Are the terms “contextual” or “analytical” or “explanatory” or “interpretive” news just euphemisms for biased news?
There is a difference between opinion that is shaped by evidence, even evidence inconvenient for the perspective the author would like to take—and opinion so set in stone that no accumulation of evidence can dislodge it. There is a difference between exploring a subject and preaching about it. In everyday life, we all know we cannot entirely escape our initial standpoint whether in terms of gender, race, and ethnicity, or height and weight. We see the world from our own vantage. At the same time, we also have experienced the honest effort to put our background to the side to try to see a situation from someone else's position. Someone may ask what to do regarding a dilemma or choice before them. We listen—that is the first task, and respond, "Well, if I were in your shoes ... ," trying to imagine what would be the other person's—not our own—best interest. Can we ever do this fully? No. Can we take an honest stab at it? Certainly.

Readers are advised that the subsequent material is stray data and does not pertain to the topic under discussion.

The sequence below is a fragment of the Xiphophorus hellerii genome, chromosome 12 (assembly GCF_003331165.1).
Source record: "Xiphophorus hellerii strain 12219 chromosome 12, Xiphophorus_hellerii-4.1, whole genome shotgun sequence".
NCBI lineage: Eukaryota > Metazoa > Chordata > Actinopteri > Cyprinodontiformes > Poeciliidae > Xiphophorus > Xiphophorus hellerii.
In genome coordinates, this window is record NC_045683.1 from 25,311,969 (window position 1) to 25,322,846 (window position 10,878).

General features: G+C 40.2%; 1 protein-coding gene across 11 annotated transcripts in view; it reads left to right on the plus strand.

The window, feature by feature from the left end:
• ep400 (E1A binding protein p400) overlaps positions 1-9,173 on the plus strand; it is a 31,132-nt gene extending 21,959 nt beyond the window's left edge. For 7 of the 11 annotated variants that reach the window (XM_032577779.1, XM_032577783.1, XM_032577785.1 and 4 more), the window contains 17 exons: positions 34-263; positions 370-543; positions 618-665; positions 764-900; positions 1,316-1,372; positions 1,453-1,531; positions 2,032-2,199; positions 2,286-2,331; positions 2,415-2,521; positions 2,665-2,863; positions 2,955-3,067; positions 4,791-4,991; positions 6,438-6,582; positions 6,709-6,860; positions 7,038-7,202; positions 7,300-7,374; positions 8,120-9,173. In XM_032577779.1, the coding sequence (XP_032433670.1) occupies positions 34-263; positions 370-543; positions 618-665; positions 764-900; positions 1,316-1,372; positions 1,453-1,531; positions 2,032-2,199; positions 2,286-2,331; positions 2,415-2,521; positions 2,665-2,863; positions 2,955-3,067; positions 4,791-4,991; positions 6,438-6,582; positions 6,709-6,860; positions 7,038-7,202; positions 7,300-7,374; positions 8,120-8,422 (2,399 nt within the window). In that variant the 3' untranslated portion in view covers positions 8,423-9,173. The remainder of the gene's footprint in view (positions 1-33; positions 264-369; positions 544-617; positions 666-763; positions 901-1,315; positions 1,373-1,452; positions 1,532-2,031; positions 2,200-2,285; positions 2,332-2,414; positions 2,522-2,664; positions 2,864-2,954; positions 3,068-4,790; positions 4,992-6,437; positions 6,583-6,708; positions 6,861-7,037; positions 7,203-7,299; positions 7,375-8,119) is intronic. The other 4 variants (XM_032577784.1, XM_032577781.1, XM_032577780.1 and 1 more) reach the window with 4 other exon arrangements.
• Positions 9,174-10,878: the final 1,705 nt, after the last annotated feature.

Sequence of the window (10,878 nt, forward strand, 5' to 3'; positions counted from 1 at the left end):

Much of the world's economic, political, military, diplomatic, social, and cultural currents are not easy to present simply. This does not mean that journalists should be confined to just presenting official reports and speeches and quoting leaders from the top parties and calling it a day. This practice, as critics began to say with growing insistence in the 1960s and 1970s, is itself a bias—a bias toward the established, the official, and the conventional. The reporter can and to some extent must think through, analyze, frame, and interpret—regardless of his or her own wishes about what the evidence should mean. The reporter's first question is what does the evidence actually mean?